Best Undervalued Double-A Pitcher: Chad Qualls, Round Rock. Baseball America did have Qualls as a top ten prospect following his 2002 first run at Double-A. But ninth just wasn’t high enough, as this was a guy that had a 0.5 HR/9, 7.8 K/9, and plenty of groundball outs. His 9.6 H/9 was the hold-up, and when it regulated itself the next season, BA moved him up in the Astros rankings. (Also note: They left him off the 2005 top ten list when his H/9 ballooned in Triple-A. The next year, he had a 3.28 ERA in the Astros bullpen.)

Best Undervalued Triple-A Pitcher: Clay Condrey, Everywhere. This guy pitched from 2002-2007 in the Triple-A, never sniffing more than 30 innings in a big league bullpen. But in 2003, when Condrey improved everything but his hit rate in his second go-around, the Padres should have known what they had. Instead, they sold him to the Phillies, who certainly got more than they paid for in 2008-2009.

So I want to repeat what I have been saying throughout this series: the wonderful thing about sinkerballer pitchers is that they just don’t change very much. Yes, they have to work on their out pitch to left-handed batters. And everything needs to be harnessed and tweaked. But what you see is what you get, and with every promotion, they simply strike a balance between the difficulty of facing harder hitters with the ease of better fielders. No one better personifies this notion than Doug Mathis:

Year   Level   H/9    ERA    K/9   BB/9   HR/9
2006   HighA   9.6    4.18   6.5   2.8    0.8
2007   DoubA   9.6    3.76   6.3   2.7    0.5
2008   TripA   8.6    3.35   6.0   2.3    1.2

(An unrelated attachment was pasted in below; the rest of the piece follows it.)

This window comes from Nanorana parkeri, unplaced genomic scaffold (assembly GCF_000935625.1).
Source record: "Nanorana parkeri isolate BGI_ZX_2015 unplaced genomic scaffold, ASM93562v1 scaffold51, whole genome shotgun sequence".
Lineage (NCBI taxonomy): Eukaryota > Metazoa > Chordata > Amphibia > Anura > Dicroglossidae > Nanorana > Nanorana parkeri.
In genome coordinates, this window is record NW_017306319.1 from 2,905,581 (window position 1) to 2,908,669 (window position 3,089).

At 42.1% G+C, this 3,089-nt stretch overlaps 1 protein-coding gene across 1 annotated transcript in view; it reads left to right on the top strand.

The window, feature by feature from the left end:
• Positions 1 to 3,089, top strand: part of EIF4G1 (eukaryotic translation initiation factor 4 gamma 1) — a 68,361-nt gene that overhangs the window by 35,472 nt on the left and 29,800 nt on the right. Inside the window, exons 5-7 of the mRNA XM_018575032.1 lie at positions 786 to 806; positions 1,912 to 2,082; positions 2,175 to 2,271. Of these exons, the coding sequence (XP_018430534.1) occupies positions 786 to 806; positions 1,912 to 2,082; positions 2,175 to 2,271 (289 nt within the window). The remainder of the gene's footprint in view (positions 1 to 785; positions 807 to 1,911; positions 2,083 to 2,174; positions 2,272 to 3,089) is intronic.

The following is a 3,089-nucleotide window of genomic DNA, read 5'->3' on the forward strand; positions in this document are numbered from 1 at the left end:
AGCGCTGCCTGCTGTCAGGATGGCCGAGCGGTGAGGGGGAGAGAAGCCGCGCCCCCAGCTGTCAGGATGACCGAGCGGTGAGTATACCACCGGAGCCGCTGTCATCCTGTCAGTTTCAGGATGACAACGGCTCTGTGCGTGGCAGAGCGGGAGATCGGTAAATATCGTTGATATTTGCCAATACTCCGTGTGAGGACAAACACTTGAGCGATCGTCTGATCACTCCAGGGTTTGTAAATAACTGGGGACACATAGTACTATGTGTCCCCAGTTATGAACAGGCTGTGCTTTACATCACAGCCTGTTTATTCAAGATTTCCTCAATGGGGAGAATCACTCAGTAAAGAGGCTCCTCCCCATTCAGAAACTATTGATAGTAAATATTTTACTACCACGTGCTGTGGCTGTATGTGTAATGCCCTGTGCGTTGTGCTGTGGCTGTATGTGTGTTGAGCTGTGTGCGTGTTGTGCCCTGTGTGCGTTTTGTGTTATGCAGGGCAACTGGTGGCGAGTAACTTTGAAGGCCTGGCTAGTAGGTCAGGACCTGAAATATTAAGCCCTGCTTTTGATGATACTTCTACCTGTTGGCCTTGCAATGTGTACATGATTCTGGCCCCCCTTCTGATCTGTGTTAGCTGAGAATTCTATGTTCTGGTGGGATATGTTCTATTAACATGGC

2009     MLB   8.2    3.16   5.3   2.1    0.8

See what a good defense does? Imagine how much worse the Brandon McCarthy trade would have been for Texas if the White Sox insisted on Mathis instead of Jake Rasner. Note: Tomorrow’s article will be looking into the minors for the next crop of sinkerballers. After the jump, a little clarification on what I’m looking for from that group.

In the comments yesterday, someone asked what specific groundball rates we should expect of a Minor League sinkerballer. While I didn’t have the specific batted ball profile of every player in today’s study, I did survey Jeff Sackmann’s splits site, and found 14 players that had over 100 innings worth of data from 2005-2009. Here’s what those players totaled:

Name                Inn      GB%     LD%     FB%
Matt Palmer         488.0    49.7    17.2    31.3
Sergio Mitre        141.3    62.6    16.3    16.3
Ramon Troncoso      259.7    62.1    14.3    21.5
Mike Pelfrey        179.3    54.7    12.8    30.5
Sean Green          120.7    66.0    12.4    21.3
Justin Masterson    256.7    61.5    12.4    24.1
Brad Bergesen       484.0    62.5    12.7    33.4
Burke Badenhop      424.7    56.5    10.7    30.7
Shawn Camp          103.3    50.3    12.2    36.1
Jeff Bennett        195.0    52.8    16.5    28.6
Mitch Boggs         597.7    48.4    18.6    31.6
Rick Porcello       130.7    64.1     8.3    25.2
Chris Sampson       295.0    57.7    15.9    25.2
Doug Mathis         534.3    55.5    14.6    27.6

Since we’re looking for the best players possible, I’m going to use this as a broad restriction when surveying Minor League sinkerballers for tomorrow: let’s say 55% groundball rate (9 of 14 eclipsed), sub-15% line drive rate, and sub-30% fly drive rate are good barometers to identify players.